HomeThemesTypesDBAbout
Showing: ◈ Amsterdam×
THE UK's decision to break away from the EU cost service exports more than £110 billion over a four-year period, new research has shown.
State’s 2016-2019 services exports £126bn higher than projections based on prior trends
Irish shippers increasingly turning to direct shipping services to continental Europe are set to see a sharp injection of unaccompanied capacity, as carriers respond to growing demand.
Since the Brexit, a shift of volumes has been observed to Ireland, and rail is taking the benefit. In Ireland as well as in Europe, seabound cargo is reaching the hinterland by train. And the volumes continue to increase, judging by the number of vessels going out.
Dublin was been chosen as the most desirable place for jobs from London’s financial district, as 135 firms have relocated business to the Irish capital because of Brexit, according to new research.
Investment banks are shifting more rainmakers out of London to financial centres across the European Union, accelerating the pace of moves after the pandemic and uncertainty over Britain’s access to the bloc slowed relocations.
The U.K.’s departure from the European Union has gifted the City of London’s European rivals with a once-in-a-generation opportunity to win back some of the business that has gravitated towards the Square Mile over the past few decades.
In the race for business lost by the City of London because of Brexit, Amsterdam’s stock market has surprised European rivals by carving out the biggest slice so far.
More than 440 firms in banking and finance have moved or are moving part of their business, staff, assets or legal entities from the UK to the EU, and 48 of them have come to Amsterdam, according to research by British think-tank New Financial.
Amsterdam was one of the five place in the European Union most successful at luring British financial firms who were looking to establish a new headquarters office or hub because of Brexit.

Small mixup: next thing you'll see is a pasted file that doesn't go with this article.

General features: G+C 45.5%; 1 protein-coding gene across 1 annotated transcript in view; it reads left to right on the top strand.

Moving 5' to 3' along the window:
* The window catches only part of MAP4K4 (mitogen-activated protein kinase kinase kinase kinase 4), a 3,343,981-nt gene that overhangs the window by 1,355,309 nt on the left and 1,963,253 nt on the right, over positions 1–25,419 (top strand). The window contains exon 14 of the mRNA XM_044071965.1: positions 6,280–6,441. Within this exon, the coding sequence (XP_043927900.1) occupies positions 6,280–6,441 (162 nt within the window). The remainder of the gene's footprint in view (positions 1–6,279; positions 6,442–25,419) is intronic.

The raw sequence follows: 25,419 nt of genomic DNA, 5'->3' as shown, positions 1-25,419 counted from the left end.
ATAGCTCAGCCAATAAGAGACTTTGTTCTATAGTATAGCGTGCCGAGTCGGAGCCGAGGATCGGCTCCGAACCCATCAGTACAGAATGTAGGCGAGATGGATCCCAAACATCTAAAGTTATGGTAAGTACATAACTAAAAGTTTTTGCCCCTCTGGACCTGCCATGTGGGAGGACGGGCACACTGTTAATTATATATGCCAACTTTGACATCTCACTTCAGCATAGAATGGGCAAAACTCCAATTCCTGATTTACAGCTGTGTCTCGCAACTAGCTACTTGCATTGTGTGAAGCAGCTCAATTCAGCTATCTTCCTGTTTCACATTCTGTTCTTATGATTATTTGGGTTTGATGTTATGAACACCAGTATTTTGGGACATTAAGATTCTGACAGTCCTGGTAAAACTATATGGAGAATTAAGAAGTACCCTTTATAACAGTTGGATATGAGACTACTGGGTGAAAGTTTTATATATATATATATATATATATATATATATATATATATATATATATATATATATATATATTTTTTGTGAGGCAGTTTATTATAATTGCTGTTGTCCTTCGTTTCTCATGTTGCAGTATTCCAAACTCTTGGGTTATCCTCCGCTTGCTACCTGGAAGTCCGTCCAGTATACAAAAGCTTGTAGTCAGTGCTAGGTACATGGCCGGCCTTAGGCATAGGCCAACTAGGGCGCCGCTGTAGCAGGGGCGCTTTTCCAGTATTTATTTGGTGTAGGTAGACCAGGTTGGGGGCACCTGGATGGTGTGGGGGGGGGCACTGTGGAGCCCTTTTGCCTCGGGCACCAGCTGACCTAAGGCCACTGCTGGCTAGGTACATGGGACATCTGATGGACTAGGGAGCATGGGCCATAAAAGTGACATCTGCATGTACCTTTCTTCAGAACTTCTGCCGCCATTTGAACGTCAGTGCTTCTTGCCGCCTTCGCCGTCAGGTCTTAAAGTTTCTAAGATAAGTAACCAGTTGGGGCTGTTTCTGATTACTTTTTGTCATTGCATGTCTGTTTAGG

The U.K.’s departure from the European Union pushed more than 440 financial firms to move at least some of their operations, staff, assets or legal entities from Britain to the bloc.
Over 400 financial firms in Britain have shifted activities, staff and a combined trillion pounds ($1.4 trillion) in assets to hubs in the European Union due to Brexit, with more pain to come, a study from New Financial think tank said on Friday.
If Deliveroo Holdings Plc’s listing was meant to hang an ‘Open For Business’ sign over the City of London, the opening day crash in the shares jarred somewhat with the message the U.K. had intended to send about post-Brexit Britain.
Finance firms have announced that about 7,600 jobs will move from the UK to the EU, according to a study by consultancy EY.
Activity in first three months of year indicates UK's withdrawal from EU could remake financial centres across Europe in coming years. / A month after Britain voted to leave the European Union, Boris Johnson was asked whether he thought the finance industry would keep its rights to trade freely in the bloc. “I do, I do,” he told reporters. It was never that simple.
Downing Street has blamed Brussels for the loss of business suffered by the City since Brexit day, which has led to Amsterdam surpassing London as the biggest share trading centre.
City firms revealed in the final months of 2020 that they planned to shift nearly £100bn in assets to the EU, taking the total value of assets lost to the bloc since the Brexit vote to £1.3 trillion, according to a new survey.
London has been the unrivaled king of European finance for more than three decades. Brexit is starting to change that.
All the talk was of Frankfurt or Paris luring London's financial business as Britain peeled away from the EU. Yet it is Amsterdam that is proving the most visible early winner.
UK assembly line at standstill as pharmaceutical company sets up in Amsterdam and plans EU expansion.
UK financial services firms seeking to set up post-Brexit hubs in Amsterdam have been using the Covid pandemic as 'a welcome excuse'.
Equity trading on the Amsterdam stock exchange has for the first time overtaken London. The trading volume in the Dutch capital has quadrupled within one month in January as a result of Brexit.
The City of London’s chief coping mechanism for dealing with Brexit’s threat to the financial services business is to dismiss the loss of jobs and investment as a trickle rather than a flood.